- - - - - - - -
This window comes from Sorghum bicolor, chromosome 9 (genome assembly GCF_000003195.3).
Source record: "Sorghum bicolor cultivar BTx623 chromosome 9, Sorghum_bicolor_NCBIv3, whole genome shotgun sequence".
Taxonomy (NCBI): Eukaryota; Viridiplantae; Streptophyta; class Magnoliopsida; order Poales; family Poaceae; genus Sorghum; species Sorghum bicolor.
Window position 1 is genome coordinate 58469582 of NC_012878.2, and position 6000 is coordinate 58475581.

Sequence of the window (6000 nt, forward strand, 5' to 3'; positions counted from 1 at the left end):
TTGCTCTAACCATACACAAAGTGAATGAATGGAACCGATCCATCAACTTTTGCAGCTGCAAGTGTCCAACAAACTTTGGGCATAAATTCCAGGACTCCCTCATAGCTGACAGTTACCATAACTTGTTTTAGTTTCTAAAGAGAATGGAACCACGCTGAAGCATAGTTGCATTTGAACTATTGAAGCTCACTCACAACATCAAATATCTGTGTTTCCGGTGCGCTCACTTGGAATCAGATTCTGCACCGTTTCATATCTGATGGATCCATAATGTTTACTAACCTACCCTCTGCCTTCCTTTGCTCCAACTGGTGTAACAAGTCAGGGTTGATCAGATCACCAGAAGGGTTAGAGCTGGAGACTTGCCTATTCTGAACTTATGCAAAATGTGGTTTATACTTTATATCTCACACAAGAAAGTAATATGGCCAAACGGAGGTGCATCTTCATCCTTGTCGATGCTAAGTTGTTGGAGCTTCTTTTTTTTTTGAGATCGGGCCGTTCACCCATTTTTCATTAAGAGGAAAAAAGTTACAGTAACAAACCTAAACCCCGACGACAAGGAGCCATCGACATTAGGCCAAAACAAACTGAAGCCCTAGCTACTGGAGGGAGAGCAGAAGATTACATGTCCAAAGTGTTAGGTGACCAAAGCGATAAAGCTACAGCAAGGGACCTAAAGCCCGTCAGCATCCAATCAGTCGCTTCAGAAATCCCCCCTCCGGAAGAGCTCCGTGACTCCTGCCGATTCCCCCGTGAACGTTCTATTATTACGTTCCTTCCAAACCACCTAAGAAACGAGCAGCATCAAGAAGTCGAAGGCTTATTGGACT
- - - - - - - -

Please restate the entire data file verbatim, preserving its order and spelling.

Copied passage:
This window comes from Sorghum bicolor, chromosome 9 (genome assembly GCF_000003195.3).
Source record: "Sorghum bicolor cultivar BTx623 chromosome 9, Sorghum_bicolor_NCBIv3, whole genome shotgun sequence".
Taxonomy (NCBI): Eukaryota; Viridiplantae; Streptophyta; class Magnoliopsida; order Poales; family Poaceae; genus Sorghum; species Sorghum bicolor.
Window position 1 is genome coordinate 58469582 of NC_012878.2, and position 6000 is coordinate 58475581.

Sequence of the window (6000 nt, forward strand, 5' to 3'; positions counted from 1 at the left end):
TTGCTCTAACCATACACAAAGTGAATGAATGGAACCGATCCATCAACTTTTGCAGCTGCAAGTGTCCAACAAACTTTGGGCATAAATTCCAGGACTCCCTCATAGCTGACAGTTACCATAACTTGTTTTAGTTTCTAAAGAGAATGGAACCACGCTGAAGCATAGTTGCATTTGAACTATTGAAGCTCACTCACAACATCAAATATCTGTGTTTCCGGTGCGCTCACTTGGAATCAGATTCTGCACCGTTTCATATCTGATGGATCCATAATGTTTACTAACCTACCCTCTGCCTTCCTTTGCTCCAACTGGTGTAACAAGTCAGGGTTGATCAGATCACCAGAAGGGTTAGAGCTGGAGACTTGCCTATTCTGAACTTATGCAAAATGTGGTTTATACTTTATATCTCACACAAGAAAGTAATATGGCCAAACGGAGGTGCATCTTCATCCTTGTCGATGCTAAGTTGTTGGAGCTTCTTTTTTTTTTGAGATCGGGCCGTTCACCCATTTTTCATTAAGAGGAAAAAAGTTACAGTAACAAACCTAAACCCCGACGACAAGGAGCCATCGACATTAGGCCAAAACAAACTGAAGCCCTAGCTACTGGAGGGAGAGCAGAAGATTACATGTCCAAAGTGTTAGGTGACCAAAGCGATAAAGCTACAGCAAGGGACCTAAAGCCCGTCAGCATCCAATCAGTCGCTTCAGAAATCCCCCCTCCGGAAGAGCTCCGTGACTCCTGCCGATTCCCCCGTGAACGTTCTATTATTACGTTCCTTCCAAACCACCTAAGAAACGAGCAGCATCAAGAAGTCGAAGGCTTATTGGACT